“California” Charoset

Recipe and photo by Tami Ganeles Weiser Yield:  2.25 cups
Prep Time:  20 minutes Cook Time:  0 minutes

“California” Charoset

Charoset is one of the traditional items on the Passover seder plate. The mix of chopped nuts and fruit symbolizes the mortar used by the ancient Israelite slaves when building Egyptian monuments. Like many Ashkenazi charosets, this one is rich in cinnamon and walnuts. But like many Sephardic and Mizrachi charosets, this one is sweetened with plenty of dates and enriched with the sweetness of almonds. But to make this recipe bespoken and California-esque, I tilted it toward the large Persian population in Los Angeles by adding pomegranate molasses, pistachios, and cardamom (preferably green). Since magnificent California produce often supplies the fruit basket for the entire United States, I wanted to showcase plums, so I chose dried plums, aka prunes, and Asian pears to round out the texture. If you have fresh cherimoya available, get one and peel, seed, trim, and chop, and add it in for an even creamier treat.


½ cup toasted walnuts halves (see Kitchen Tips)

½  cup toasted blanched almonds (see Kitchen Tips)

½ cup shelled toasted pistachios (see Kitchen Tips)

1 teaspoon roasted ground cinnamon

½ teaspoon roasted ground cardamom, green preferred (see Kitchen Tips)

1-inch piece fresh ginger, peeled and finely grated (see Kitchen Tips)

1 cup pitted, soft Medjool dates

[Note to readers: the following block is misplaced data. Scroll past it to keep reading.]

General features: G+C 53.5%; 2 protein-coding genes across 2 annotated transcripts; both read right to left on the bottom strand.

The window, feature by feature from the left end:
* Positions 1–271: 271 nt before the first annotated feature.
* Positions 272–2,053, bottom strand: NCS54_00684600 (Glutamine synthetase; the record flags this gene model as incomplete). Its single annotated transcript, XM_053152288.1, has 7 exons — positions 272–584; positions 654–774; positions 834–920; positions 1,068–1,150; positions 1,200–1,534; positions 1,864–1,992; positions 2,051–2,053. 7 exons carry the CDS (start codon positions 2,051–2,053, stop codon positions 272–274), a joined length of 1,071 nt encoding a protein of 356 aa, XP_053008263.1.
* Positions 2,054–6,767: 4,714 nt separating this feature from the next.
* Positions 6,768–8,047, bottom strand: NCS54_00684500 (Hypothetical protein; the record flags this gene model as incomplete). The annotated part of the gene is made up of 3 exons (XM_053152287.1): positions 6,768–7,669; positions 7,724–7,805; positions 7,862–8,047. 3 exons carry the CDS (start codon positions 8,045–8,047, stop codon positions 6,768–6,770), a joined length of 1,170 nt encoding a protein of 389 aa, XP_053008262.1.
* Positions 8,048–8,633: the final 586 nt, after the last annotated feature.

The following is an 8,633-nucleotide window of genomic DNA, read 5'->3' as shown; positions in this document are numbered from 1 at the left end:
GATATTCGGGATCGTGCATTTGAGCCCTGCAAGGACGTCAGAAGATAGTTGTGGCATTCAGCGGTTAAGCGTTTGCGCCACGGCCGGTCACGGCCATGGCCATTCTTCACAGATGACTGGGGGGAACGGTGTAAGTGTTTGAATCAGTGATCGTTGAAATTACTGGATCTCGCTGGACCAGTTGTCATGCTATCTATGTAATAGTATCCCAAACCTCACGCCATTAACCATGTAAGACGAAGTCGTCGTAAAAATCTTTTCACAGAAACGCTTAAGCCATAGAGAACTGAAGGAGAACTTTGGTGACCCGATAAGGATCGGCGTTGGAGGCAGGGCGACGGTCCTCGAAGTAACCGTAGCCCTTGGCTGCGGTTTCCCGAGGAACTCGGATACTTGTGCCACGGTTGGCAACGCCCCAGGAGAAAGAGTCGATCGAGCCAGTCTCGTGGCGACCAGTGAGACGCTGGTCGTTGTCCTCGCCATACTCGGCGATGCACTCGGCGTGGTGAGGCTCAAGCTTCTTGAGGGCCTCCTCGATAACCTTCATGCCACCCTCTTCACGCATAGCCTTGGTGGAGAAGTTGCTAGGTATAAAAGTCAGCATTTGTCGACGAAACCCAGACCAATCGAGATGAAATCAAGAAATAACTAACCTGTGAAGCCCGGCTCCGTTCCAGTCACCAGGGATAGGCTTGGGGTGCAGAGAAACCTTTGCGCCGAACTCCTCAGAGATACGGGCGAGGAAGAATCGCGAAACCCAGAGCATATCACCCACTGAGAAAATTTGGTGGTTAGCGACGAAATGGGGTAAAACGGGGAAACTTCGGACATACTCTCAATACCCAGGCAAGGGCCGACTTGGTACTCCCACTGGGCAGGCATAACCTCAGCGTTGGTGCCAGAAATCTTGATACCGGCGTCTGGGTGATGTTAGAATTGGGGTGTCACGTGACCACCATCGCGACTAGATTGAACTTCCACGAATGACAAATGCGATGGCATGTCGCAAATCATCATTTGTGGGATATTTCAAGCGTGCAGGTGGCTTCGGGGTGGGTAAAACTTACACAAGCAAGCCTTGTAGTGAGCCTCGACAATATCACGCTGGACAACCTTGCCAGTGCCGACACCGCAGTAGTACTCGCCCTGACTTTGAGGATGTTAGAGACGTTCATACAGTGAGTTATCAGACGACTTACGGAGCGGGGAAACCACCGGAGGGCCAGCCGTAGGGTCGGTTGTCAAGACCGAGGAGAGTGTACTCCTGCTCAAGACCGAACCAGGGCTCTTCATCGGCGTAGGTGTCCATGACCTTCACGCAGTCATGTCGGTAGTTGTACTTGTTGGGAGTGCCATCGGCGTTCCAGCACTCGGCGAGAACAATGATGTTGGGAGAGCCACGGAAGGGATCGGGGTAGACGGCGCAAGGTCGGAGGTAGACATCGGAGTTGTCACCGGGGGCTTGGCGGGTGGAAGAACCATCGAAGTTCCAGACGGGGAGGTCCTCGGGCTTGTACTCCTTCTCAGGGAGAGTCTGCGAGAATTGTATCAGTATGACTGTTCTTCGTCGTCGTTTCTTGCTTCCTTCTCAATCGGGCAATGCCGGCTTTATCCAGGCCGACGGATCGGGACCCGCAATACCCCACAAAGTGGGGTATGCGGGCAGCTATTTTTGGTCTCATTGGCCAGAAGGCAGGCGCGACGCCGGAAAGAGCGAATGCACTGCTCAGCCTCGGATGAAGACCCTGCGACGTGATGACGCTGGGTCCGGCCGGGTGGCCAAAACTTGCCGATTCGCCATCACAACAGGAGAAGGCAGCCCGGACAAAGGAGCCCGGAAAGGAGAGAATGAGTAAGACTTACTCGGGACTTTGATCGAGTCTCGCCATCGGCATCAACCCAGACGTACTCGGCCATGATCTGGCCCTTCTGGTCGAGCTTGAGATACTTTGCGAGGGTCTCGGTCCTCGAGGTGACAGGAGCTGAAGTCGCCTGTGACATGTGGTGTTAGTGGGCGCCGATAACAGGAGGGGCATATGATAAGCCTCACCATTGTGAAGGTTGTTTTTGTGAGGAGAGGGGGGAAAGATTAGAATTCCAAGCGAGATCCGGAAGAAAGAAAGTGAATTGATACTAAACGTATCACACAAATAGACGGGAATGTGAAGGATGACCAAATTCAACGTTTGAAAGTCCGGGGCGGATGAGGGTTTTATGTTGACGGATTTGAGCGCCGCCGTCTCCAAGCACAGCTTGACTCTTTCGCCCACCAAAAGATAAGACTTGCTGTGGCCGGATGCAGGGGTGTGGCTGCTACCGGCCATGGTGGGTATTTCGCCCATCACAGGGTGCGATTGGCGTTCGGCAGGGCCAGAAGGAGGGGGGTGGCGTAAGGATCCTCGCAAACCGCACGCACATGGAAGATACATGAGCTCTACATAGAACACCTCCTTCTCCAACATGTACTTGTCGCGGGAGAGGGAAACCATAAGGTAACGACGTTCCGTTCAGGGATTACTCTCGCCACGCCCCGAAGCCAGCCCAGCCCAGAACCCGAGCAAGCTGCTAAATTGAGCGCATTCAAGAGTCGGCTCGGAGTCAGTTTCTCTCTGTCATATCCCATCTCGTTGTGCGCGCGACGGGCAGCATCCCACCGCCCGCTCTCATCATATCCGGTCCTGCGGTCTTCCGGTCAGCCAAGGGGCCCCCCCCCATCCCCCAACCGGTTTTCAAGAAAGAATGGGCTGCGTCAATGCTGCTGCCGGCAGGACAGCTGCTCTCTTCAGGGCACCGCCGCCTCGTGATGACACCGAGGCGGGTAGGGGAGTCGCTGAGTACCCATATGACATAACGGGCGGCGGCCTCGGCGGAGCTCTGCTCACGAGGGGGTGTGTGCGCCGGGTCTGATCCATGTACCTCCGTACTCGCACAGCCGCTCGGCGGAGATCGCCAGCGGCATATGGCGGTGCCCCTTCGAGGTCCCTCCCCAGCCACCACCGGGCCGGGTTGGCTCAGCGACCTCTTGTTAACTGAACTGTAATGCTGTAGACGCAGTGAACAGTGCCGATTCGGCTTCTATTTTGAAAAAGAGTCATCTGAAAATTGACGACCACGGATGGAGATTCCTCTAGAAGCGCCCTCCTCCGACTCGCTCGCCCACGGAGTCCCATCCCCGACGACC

½ cup pitted prunes

3 tablespoons pomegranate molasses

2 tablespoons mild honey (such as orange clover, wildflower, or Greek)

2 Asian pears, peeled, cored, and cut into 2-inch pieces

½ fresh cherimoya, peeled, trimmed, and seeded, optional


  1. Combine the toasted walnuts, almonds, pistachios, cinnamon and cardamom in the bowl of a food processor fitted with a metal blade. Process in ten (1-second) pulses until the nuts are broken up and well mixed.
  2. Add the ginger, dates, prunes, pomegranate molasses, honey, Asian pear, and cherimoya, if using, and process until smooth, with small pieces of nuts still visible. This will keep well in a covered container in the refrigerator for up to two days.

Kitchen Tips

  1. You can find toasted or roasted nuts in most supermarkets, but if you can’t, or if you prefer to roast your own, try The Weiser Kitchen’s Roasted Nuts  recipe.
  2. Roasted ground cardamom is available commercially, but roasting your own seeds and grinding them is infinitely more flavorful. Buy whole cardamom pods and place a few on a work surface. Using the flat side of a large chef’s knife, (being careful not to have the blade face you), gently press on the pods. The seeds will start popping out. Gather up the tiny seeds to use in your recipe. If, like this one, your recipe calls for roasted cardamom, pour the whole seeds into a frying pan or cast-iron skillet and set over medium heat. Toast for 10 to 20 seconds, or up to 1 minute, until fragrant, watching carefully so they don’t burn. Toasted or not, you can grind the seeds them in a spice grinder or a perfectly clean coffee grinder. If you like, you can reserve the  husks for infusing liquids such as teas and sauces.
  3. Wondering why we call for grating the ginger even though it will eventually be ground in the food processor? If you don’t grate first, the processor will leave those icky strings.

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